Confessions of a Former Box Checker: How We Moved Our Homeschooling

off the Page and Into the World

The box at the edge of the page was missing the satisfying checkmark of completion, and the emptiness was taunting me. As a stalwart box-checker, I take great satisfaction in seeing all the boxes filled, but this box was particularly troublesome because I had planned a field trip to coincide with the completion of the book.  The field trip was scheduled to begin in a little less than two hours and we hadn’t even cracked the pages of the book yet. I fretted over the lost educational opportunity as I packed lunches and readied the car for the trip. If only I hadn’t procrastinated, the kids would be completely prepared for the field trip with all the knowledge from the book, I chastised myself.

Still hoping to salvage the experience, I started furiously reading The Story of the Erie Canal as soon as everyone was buckled into the car (don’t worry, my husband was driving.) As I read the story, the words on the page told about the history of the feat of engineering, including descriptions of the size and mechanisms of the canal. I read as quickly as I could, and the kids listened half-heartedly, but the drive wasn’t nearly long enough to complete the book before we arrived at the dock. I placed a bookmark at the stopping point, and just to ease my guilt about not finishing, I promised that I would finish the book after the tour.

Once aboard the modern boat, we were transported back in time to the 1840’s with a tour of the Lockport Locks.  Seeing water spill over the original “Flight of Five” locks was exciting, but the biggest thrill was passing through the only double set of locks on the Erie Canal. First, we pulled into the lock and waited as the colossal doors swung almost silently shut behind us. The silence was broken with the roar of water pouring into the lock and effortless lifting the boat. Once again, the mossy green doors parted and we passed through onto to the higher side of the river. It was if every page in the book had burst to life in front of us and we were characters inside the story. The learning was rich and varied and real and everything you dream of when you sign up to homeschool.

Back in the car, my eye caught the cover of the book that had caused me so much worry throughout the morning. This time it was the bookmark shoved in the half way point of the book that was teasing me.  With my myopic focus on completing all the parts of my carefully chosen curriculum, I had forgotten that education doesn’t just happen by following scheduled list of books and activities. In fact, the best education happens when we step away from the books altogether and experience the world in its entire three dimensional wonder.

I laughed at my rookie mistake, even after eight years of homeschooling, and tossed the book in the floorboard to turn my attention to the excited voices that were recapping the adventures of the day.  My homeschool mom’s heart soared as I realized all the information they had absorbed during that one hour tour.  Not only had they learned, but they really owned the knowledge in a way that wouldn’t be quickly forgotten.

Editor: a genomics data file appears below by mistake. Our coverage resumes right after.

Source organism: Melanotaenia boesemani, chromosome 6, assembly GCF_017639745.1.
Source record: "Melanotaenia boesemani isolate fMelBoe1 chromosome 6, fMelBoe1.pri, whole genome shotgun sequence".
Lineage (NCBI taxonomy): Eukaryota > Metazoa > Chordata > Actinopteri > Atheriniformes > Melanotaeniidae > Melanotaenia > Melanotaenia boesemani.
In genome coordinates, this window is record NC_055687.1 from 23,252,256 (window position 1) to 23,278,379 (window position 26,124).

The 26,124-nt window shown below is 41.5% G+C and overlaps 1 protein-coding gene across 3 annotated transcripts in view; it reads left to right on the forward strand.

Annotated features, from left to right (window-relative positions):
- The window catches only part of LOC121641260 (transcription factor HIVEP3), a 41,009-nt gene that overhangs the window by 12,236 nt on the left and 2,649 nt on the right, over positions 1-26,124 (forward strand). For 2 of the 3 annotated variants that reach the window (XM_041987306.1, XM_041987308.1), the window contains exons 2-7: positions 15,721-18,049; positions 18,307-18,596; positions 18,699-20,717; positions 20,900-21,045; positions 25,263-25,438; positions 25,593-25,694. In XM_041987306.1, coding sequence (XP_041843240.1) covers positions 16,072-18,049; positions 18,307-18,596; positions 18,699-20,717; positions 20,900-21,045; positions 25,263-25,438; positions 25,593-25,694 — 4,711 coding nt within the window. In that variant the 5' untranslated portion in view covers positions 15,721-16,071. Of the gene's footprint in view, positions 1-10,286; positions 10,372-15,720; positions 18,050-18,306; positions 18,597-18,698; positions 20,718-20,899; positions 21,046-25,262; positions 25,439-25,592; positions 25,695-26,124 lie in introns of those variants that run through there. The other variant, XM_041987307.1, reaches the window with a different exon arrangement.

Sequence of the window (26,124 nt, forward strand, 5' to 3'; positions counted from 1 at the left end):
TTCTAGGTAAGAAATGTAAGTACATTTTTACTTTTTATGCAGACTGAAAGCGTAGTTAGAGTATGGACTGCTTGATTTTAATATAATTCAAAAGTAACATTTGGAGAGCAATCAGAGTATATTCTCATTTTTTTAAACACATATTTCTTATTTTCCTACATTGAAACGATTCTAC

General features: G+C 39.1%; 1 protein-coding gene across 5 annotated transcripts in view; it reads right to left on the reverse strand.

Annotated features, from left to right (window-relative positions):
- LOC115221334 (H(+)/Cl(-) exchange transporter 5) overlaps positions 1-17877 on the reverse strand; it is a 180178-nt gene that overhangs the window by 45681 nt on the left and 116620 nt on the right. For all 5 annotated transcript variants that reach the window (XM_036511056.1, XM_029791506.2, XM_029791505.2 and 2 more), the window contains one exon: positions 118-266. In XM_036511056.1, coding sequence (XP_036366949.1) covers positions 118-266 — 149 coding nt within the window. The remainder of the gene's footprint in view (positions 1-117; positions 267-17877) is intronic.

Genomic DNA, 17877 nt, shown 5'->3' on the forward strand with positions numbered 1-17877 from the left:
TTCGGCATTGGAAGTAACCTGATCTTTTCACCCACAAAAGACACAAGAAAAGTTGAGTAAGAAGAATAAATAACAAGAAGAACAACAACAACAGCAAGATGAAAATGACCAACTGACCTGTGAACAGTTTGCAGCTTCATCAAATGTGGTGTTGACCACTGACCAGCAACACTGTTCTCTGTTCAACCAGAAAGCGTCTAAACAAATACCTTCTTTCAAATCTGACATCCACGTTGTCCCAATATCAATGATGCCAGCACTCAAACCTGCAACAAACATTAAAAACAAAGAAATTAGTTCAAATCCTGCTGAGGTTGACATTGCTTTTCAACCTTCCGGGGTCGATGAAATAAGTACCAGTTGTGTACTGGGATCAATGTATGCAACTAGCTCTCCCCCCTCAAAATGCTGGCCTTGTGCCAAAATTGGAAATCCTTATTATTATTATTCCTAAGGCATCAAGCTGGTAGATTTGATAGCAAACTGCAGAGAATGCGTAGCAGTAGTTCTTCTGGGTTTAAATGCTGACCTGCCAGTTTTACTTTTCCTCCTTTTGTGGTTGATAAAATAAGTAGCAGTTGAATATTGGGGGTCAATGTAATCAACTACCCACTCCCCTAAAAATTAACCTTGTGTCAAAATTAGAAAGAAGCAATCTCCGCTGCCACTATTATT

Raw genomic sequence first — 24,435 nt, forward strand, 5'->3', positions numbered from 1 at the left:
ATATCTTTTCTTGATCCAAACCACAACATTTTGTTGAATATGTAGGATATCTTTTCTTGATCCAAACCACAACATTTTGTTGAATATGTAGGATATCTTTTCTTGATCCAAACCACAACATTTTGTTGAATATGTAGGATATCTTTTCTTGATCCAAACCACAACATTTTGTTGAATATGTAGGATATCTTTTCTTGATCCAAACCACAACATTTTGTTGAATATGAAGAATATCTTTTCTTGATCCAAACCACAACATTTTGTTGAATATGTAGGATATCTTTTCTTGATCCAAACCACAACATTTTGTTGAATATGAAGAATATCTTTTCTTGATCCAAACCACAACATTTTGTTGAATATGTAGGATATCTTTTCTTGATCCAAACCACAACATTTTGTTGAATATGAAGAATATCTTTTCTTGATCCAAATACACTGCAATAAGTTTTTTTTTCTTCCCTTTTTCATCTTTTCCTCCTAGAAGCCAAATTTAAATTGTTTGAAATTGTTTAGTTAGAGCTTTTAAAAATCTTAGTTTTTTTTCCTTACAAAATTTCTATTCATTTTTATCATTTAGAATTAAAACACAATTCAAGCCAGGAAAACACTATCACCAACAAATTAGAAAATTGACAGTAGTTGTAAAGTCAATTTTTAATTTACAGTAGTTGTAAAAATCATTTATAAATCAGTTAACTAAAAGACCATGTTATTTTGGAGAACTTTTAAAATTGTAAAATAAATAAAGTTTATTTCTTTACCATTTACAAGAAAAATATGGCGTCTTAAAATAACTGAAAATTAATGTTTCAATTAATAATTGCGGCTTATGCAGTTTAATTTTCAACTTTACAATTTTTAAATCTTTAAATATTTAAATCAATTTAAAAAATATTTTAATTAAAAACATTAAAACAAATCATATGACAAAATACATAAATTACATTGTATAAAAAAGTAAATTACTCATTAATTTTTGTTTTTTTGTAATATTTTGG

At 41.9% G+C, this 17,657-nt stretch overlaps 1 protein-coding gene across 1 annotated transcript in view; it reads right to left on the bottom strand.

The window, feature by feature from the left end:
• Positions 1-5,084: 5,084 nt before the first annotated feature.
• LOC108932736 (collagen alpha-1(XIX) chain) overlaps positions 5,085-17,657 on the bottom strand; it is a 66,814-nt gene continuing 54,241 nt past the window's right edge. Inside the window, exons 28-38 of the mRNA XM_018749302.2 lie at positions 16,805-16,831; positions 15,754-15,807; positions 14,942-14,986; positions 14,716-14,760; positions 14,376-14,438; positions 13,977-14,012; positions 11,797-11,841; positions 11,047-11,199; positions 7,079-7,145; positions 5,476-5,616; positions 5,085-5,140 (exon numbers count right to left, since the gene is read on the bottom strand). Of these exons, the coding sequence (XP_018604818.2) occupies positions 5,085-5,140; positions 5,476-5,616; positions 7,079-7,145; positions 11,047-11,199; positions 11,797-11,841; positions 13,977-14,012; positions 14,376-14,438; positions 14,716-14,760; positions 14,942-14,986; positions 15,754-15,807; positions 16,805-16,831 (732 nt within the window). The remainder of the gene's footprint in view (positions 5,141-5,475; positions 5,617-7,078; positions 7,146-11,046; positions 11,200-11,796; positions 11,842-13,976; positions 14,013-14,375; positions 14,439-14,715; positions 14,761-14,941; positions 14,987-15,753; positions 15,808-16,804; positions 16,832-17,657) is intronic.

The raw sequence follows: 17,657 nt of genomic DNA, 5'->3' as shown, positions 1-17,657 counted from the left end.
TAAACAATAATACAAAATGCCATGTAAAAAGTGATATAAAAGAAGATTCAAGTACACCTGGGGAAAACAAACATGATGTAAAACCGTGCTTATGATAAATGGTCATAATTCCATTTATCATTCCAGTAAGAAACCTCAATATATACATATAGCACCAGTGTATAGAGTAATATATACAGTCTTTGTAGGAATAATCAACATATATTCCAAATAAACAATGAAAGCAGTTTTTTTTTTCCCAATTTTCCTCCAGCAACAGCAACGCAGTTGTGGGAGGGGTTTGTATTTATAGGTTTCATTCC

As one son gushed about the how quickly the boat rose as the water spilled into the lock, I knew that he understood the workings of the fascinating system.  As another son marveled at the effortless opening of the massive lock doors, I knew that he had experienced the engineering masterpiece first hand.  We talked about the dirt path along the side of the river that had been worn by the mules that pulled boats in the 1840’s. Then we discussed the scraped markings on the sides of the canal that showed how each section of the ditch had been dug by hand. Neither of those facts had been a part of our reading, and I realized that we would have been all the poorer in knowledge if we had only depended on the book to do the teaching.

All the “unfinished book” guilt was gone when I realized that, although I hadn’t been exactly as I planned, I had done my job as a homeschooling teacher. My lesson plan called for us to learn about the Erie Canal, and while the words in the book were adequate, they were nothing compared to the opportunity to see the power of the water and feel the movement of the boat. I made a mental note to not ever fall into the trap of only reading about a lesson when we could actually get out and experience it.  Back at home, I put big, satisfying checkmark on my curriculum. Sure, we hadn’t finished the book, but we had learned about the Erie Canal.

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Jessica Bowers and her homeschooling family of four boys can be described in one word-average.  They are a middle class family living in Middle America right smack in the middle of the suburbs with 3 bedroom 2 1/2 baths and a minivan. Together, they leave ordinary behind to set off on extraordinary adventures around the world.  Stories of their travels can be found in Family Fun, Dallas Child, and at the family’s travel blog Suitcases and Sippy Cups.



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